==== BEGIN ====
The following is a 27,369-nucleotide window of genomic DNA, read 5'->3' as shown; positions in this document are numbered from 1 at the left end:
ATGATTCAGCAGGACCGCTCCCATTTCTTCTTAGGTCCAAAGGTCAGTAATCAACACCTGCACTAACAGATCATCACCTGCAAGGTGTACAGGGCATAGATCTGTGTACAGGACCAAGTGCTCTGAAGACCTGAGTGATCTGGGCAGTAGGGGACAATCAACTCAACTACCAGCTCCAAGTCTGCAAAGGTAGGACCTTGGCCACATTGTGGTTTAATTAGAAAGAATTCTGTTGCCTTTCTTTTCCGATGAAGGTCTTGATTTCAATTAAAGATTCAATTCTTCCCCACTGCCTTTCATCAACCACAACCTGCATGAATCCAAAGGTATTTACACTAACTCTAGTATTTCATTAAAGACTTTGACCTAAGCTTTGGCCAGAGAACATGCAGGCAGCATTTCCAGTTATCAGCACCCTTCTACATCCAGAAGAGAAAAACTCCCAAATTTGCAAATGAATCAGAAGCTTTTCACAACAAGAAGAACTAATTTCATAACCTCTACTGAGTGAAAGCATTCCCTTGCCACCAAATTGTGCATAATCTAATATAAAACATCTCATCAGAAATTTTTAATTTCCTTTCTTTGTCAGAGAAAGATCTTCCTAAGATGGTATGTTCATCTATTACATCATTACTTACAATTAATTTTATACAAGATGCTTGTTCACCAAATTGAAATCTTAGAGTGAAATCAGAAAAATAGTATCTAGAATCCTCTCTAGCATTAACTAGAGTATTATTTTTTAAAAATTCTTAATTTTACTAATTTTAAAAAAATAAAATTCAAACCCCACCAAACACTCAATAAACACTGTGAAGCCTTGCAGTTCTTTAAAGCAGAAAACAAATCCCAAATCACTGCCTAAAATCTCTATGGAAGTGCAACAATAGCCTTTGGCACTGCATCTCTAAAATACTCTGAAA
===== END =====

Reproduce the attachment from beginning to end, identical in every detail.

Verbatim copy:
The following is a 27,369-nucleotide window of genomic DNA, read 5'->3' as shown; positions in this document are numbered from 1 at the left end:
ATGATTCAGCAGGACCGCTCCCATTTCTTCTTAGGTCCAAAGGTCAGTAATCAACACCTGCACTAACAGATCATCACCTGCAAGGTGTACAGGGCATAGATCTGTGTACAGGACCAAGTGCTCTGAAGACCTGAGTGATCTGGGCAGTAGGGGACAATCAACTCAACTACCAGCTCCAAGTCTGCAAAGGTAGGACCTTGGCCACATTGTGGTTTAATTAGAAAGAATTCTGTTGCCTTTCTTTTCCGATGAAGGTCTTGATTTCAATTAAAGATTCAATTCTTCCCCACTGCCTTTCATCAACCACAACCTGCATGAATCCAAAGGTATTTACACTAACTCTAGTATTTCATTAAAGACTTTGACCTAAGCTTTGGCCAGAGAACATGCAGGCAGCATTTCCAGTTATCAGCACCCTTCTACATCCAGAAGAGAAAAACTCCCAAATTTGCAAATGAATCAGAAGCTTTTCACAACAAGAAGAACTAATTTCATAACCTCTACTGAGTGAAAGCATTCCCTTGCCACCAAATTGTGCATAATCTAATATAAAACATCTCATCAGAAATTTTTAATTTCCTTTCTTTGTCAGAGAAAGATCTTCCTAAGATGGTATGTTCATCTATTACATCATTACTTACAATTAATTTTATACAAGATGCTTGTTCACCAAATTGAAATCTTAGAGTGAAATCAGAAAAATAGTATCTAGAATCCTCTCTAGCATTAACTAGAGTATTATTTTTTAAAAATTCTTAATTTTACTAATTTTAAAAAAATAAAATTCAAACCCCACCAAACACTCAATAAACACTGTGAAGCCTTGCAGTTCTTTAAAGCAGAAAACAAATCCCAAATCACTGCCTAAAATCTCTATGGAAGTGCAACAATAGCCTTTGGCACTGCATCTCTAAAATACTCTGAAA